The purpose of the presentation is to discuss issues relating to research
of intercultural communication and the possible role of advanced network
in promoting inter- culture awareness and dialogue. It is hoped that it
would chart maps to navigate through the world of intercultural communication
and bring about a safer and more tolerant global com
Authoring Tools : an approach to visualization of temporal-spatial
Makoto Hanashima, Senior Researcher, Institute for Areal Studies, Foundation(IAS),
Ken-ichi Tomobe, Faculty of Economics, KEIO University, Tokyo, JAPAN
Chun-Lin Kuo, Research Fellow, Global
Security Research Center(GSEC), KEIO University Tokyo, JAPAN
In social sciences, most events occur in specific time and space. We call
such events here "temporal-spatial events". It is obvious that
events, having always a beginning and an end, appear at a specific place
or in particular space.Generally speaking, we describe temporal-spatial
events by using the factors such as the temporal attribute "when",
the spatial attribute "where" and the observation of act or
phenomenon "who did what/what became how". Suppose there exists
an conceptual data model regulating some rules to describe those factors,
it enables us to store various temporal-spatial events as data and to
refer with one another.
We, therefore, define a simple temporal-spatial data model, calling "Reki-Show".
We also call the information system, consisting of Reki-Show data model,
"Reki-Show System", and consider Reki-Show System as the basic
information system to deal with the various events in human society.
Accordingly, we have recognized that it is indispensable in the future
social sciences to have the database and tool for both the temporal and
spatial attributes, and have been developing Reki-Show Authoring Tools
based on the conceptual framework in Reki-Show System.
At present, the pre-release version of software has been developed already
through some steps, and the system is now applied to the empirical research.
We would like to make a report of the outline at this stage.
activities in Korea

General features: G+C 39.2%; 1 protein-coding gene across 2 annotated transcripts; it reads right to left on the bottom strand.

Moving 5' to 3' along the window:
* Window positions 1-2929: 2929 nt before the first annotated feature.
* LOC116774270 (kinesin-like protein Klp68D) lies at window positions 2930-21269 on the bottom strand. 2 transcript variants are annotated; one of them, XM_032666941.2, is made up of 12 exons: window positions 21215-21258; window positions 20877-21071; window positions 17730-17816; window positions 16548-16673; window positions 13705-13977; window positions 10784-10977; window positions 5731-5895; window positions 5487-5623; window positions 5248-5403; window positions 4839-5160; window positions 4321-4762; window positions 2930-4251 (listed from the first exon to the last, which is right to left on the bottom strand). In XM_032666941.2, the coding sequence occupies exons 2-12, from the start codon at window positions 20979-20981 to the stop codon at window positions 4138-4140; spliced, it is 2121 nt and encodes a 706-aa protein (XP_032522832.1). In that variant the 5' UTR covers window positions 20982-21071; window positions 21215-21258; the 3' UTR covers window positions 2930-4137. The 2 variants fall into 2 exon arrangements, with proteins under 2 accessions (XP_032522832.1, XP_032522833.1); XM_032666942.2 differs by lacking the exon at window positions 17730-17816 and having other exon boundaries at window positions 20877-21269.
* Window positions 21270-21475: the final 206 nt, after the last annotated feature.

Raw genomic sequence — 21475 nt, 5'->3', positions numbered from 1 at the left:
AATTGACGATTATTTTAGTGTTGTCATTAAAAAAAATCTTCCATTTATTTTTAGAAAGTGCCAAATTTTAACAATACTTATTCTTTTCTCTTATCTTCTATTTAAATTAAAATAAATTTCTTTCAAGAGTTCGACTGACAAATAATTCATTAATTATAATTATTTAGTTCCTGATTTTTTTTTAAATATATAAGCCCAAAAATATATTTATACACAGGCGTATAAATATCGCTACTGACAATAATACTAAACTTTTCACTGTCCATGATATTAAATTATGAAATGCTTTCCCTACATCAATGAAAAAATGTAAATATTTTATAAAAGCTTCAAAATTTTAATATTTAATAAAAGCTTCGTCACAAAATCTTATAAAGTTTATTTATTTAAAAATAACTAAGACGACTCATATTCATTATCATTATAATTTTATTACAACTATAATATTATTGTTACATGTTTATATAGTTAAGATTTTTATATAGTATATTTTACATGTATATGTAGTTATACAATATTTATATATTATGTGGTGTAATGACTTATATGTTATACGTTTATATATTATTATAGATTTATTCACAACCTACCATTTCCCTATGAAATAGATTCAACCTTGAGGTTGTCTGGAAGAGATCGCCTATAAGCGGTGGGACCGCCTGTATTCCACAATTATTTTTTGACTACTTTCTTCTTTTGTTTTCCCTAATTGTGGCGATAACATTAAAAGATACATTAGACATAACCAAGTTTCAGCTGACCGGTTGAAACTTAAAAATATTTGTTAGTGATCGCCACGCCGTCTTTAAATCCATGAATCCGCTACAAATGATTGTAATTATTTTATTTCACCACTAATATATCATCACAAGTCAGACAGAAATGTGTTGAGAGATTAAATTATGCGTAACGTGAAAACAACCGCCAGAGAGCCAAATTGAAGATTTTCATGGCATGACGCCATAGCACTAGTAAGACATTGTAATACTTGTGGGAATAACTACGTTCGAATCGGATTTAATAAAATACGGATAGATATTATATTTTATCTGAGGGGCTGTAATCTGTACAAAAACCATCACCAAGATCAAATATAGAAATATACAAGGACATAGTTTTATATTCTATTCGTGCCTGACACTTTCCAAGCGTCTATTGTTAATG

Abstract: From DancingQ project in 2003, ANF have tried to show traditional
cultural events on R&E network infrastructure by gathering and streaming
with DV and HDV technologies. In this talk, we would show the brief introduction
of ANF performance task force and collaboration activities with other
Working groups and global partners, then you could see some recent activities
Field Server (the Sensor Net) Application to Information, Environmental
Education and International Communication with eCulture Scheme
Wataru Yaguchi, Hiroshi Shimamura Elab-Experience Ltd., Japan
Atsushi Hashimoto, Yoshinori Sato, Kenichi Tanbo, Takaharu Kameoka Mie
Masayuki Hirafuji, Seishi Ninomiya National Agricultural Research Center,
We have been developing the field server and Broker system as a solution
platform in agricultural field. The system has been added a function for
the observation of terrestrial environment as a new role since a number
of field servers have been already installed and the number is still increasing.
We would like to apply our intellectual property which has been acquired
through our long term research and field experiment to the educational
program for young generation. This program presents an environmental study
to find the global state of all the living things on earth. At the same
time, we would like to encourage children not only to study the environment
around them but also to be concerned about environment protection activity.
We are also planning to make research and development of communication
interface and visualization software for the field server and MetBroker
system, which can be used by children without expertise. This system provides
an easy metrological observation method including UV amount and CO2 density
measurement as an index of global warming state. Furthermore, through
the collaboration work with educational NPOs, we would like to advance
the comprehensive e-cultural study which consists of IT, environmental
study and international communication.